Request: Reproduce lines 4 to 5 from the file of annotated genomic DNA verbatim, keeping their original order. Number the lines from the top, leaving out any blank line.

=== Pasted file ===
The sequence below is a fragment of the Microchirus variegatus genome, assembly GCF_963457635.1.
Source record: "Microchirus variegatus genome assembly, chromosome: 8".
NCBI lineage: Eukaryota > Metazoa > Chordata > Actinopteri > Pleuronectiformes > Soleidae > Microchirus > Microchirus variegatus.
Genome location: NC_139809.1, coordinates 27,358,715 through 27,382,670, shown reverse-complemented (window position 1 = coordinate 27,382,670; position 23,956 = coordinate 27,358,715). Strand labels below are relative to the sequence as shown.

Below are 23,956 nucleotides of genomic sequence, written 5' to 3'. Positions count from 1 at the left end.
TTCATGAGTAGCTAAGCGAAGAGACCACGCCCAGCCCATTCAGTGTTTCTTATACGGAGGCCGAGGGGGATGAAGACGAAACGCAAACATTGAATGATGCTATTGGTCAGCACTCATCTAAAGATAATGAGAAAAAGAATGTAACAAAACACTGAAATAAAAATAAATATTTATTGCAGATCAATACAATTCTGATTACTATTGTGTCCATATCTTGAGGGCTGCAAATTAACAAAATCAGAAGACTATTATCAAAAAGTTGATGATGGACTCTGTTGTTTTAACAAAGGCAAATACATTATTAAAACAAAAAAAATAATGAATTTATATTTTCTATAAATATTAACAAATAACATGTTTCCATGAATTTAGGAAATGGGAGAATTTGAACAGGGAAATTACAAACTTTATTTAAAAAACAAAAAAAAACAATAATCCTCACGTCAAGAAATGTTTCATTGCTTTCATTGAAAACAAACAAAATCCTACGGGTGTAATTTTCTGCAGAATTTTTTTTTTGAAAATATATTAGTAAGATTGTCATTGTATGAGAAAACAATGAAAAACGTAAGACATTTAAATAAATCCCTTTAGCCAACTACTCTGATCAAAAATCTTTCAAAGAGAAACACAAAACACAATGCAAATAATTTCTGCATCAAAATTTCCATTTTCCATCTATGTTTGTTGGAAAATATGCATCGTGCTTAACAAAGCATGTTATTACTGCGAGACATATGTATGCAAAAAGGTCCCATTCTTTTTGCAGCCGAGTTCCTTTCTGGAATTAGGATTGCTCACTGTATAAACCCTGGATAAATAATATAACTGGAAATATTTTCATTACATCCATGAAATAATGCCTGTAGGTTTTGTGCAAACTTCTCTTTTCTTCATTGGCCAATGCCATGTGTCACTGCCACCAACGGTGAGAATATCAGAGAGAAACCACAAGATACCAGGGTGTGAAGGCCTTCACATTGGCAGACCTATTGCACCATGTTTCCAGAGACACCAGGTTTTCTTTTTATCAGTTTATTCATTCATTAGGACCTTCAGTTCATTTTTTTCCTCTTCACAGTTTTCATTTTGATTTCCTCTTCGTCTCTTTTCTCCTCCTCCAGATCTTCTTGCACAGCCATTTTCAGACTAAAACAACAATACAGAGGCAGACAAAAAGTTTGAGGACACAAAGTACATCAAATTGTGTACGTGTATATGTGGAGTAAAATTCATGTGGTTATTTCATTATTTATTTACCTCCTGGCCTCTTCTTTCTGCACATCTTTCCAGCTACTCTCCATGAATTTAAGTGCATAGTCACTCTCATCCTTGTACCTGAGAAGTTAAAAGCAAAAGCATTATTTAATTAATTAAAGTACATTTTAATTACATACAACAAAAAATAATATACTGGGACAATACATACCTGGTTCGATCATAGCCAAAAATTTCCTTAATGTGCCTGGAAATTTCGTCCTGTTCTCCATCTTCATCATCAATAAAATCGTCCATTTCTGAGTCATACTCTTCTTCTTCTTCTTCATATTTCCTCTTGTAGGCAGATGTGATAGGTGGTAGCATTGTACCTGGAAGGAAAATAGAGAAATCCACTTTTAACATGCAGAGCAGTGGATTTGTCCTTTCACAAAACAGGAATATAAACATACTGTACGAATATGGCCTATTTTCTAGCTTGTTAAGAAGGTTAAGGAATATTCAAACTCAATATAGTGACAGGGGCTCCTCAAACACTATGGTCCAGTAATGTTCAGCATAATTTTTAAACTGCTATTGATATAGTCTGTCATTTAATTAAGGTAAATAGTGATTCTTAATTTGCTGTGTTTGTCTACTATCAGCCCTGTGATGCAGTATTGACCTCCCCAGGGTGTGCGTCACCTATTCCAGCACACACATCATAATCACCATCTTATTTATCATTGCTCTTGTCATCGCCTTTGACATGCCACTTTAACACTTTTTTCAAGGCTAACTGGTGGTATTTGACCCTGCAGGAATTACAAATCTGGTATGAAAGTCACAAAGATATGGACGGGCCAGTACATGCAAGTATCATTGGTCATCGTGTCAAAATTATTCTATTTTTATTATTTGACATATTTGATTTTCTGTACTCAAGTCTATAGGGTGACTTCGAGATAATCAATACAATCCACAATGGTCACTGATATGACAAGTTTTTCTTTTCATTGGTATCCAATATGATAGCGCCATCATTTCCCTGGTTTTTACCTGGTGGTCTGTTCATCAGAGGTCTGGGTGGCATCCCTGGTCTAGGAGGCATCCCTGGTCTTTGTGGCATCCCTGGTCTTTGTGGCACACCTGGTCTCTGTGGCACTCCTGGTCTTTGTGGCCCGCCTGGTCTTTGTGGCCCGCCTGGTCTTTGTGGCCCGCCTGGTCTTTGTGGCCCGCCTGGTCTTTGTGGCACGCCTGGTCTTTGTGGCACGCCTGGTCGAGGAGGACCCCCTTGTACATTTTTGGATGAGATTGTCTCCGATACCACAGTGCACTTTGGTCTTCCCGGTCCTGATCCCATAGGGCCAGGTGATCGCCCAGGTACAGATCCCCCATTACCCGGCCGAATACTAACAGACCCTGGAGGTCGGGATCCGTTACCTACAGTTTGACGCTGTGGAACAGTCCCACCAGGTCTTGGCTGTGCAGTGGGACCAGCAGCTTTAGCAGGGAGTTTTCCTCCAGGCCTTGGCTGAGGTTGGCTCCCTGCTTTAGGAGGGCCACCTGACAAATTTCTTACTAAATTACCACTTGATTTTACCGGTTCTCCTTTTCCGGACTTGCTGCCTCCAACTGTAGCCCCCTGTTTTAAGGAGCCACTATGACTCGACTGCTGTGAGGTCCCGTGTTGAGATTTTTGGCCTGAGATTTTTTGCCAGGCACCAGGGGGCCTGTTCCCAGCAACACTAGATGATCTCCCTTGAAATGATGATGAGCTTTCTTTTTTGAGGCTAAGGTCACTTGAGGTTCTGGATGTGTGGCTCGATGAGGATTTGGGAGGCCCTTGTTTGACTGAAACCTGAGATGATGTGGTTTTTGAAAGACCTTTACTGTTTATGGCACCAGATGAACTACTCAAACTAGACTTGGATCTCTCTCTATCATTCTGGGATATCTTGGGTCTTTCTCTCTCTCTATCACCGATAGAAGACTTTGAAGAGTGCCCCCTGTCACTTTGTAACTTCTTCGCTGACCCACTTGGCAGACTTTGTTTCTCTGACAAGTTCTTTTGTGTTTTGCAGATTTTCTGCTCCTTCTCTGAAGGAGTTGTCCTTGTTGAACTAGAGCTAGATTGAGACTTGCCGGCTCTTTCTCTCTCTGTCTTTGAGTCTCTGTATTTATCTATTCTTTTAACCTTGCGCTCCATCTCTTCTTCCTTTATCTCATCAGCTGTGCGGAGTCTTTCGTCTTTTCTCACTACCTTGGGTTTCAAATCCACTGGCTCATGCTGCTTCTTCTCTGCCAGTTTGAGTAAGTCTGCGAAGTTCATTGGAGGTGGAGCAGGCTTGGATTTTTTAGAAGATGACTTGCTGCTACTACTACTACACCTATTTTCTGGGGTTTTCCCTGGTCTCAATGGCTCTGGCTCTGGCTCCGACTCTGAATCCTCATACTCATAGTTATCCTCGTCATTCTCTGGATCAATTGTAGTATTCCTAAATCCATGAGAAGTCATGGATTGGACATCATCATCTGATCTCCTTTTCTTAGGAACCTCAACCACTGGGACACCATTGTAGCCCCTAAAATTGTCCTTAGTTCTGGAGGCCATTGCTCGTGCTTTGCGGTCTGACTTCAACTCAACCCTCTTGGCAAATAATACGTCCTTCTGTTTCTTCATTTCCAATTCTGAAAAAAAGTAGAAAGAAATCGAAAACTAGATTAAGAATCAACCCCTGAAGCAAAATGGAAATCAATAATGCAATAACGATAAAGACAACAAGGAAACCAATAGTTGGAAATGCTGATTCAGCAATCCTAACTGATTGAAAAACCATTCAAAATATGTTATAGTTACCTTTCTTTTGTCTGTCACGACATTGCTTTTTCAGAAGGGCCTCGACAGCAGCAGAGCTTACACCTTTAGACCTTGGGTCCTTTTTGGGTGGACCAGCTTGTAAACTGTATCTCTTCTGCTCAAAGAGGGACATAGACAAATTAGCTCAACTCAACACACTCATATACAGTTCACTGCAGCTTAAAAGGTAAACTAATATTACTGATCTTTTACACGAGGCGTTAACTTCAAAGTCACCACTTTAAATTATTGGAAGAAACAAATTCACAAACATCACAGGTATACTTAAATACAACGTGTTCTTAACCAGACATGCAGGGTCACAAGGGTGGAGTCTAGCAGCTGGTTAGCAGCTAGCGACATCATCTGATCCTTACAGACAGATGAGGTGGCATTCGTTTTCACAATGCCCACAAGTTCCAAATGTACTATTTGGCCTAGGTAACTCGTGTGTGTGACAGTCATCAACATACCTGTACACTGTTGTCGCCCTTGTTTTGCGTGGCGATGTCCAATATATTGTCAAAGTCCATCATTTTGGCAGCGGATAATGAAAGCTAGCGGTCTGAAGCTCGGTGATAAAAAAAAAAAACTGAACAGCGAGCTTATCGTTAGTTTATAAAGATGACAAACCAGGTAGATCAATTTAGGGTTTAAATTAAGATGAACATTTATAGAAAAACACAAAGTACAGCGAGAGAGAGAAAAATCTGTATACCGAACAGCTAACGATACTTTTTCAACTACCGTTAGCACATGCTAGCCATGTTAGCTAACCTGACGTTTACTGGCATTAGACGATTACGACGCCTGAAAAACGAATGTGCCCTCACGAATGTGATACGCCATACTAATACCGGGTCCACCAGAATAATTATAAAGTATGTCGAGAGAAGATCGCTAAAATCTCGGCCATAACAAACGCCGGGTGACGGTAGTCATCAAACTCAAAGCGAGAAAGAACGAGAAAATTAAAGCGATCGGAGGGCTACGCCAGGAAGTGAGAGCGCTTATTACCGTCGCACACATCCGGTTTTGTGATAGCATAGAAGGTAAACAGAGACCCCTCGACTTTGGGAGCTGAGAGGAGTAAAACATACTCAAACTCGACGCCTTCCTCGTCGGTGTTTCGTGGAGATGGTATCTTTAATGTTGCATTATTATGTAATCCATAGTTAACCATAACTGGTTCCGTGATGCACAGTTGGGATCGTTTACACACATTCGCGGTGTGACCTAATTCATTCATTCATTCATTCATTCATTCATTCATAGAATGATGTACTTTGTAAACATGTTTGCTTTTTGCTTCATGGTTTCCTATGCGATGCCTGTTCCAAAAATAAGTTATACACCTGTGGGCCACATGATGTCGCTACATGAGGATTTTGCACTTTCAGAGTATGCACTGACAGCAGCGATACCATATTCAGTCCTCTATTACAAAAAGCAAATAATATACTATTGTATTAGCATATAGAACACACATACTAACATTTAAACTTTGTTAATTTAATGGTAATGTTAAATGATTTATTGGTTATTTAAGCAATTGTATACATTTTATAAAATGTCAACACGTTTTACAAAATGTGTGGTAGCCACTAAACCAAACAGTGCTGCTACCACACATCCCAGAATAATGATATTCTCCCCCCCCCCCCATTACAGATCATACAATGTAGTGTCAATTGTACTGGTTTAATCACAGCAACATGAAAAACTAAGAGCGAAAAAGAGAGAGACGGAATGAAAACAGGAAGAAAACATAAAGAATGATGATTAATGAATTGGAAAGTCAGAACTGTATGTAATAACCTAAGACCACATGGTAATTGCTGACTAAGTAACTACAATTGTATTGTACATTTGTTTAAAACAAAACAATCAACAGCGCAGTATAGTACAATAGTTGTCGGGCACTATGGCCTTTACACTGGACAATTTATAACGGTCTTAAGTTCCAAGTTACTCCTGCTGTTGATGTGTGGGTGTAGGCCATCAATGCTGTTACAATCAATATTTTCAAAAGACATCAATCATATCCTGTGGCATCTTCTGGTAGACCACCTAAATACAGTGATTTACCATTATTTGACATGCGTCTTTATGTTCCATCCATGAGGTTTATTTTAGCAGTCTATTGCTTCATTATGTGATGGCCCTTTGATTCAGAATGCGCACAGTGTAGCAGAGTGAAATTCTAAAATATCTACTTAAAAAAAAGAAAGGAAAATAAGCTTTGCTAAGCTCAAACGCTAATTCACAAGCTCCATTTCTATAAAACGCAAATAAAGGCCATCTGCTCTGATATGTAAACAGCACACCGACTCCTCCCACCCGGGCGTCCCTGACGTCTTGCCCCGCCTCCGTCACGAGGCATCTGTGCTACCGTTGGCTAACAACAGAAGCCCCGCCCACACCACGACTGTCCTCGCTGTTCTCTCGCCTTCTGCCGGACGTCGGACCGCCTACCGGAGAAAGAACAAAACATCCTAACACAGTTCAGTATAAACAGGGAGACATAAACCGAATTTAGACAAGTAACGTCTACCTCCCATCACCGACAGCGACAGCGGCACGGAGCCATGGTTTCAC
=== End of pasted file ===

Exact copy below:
Genome location: NC_139809.1, coordinates 27,358,715 through 27,382,670, shown reverse-complemented (window position 1 = coordinate 27,382,670; position 23,956 = coordinate 27,358,715). Strand labels below are relative to the sequence as shown.

Below are 23,956 nucleotides of genomic sequence, written 5' to 3'. Positions count from 1 at the left end.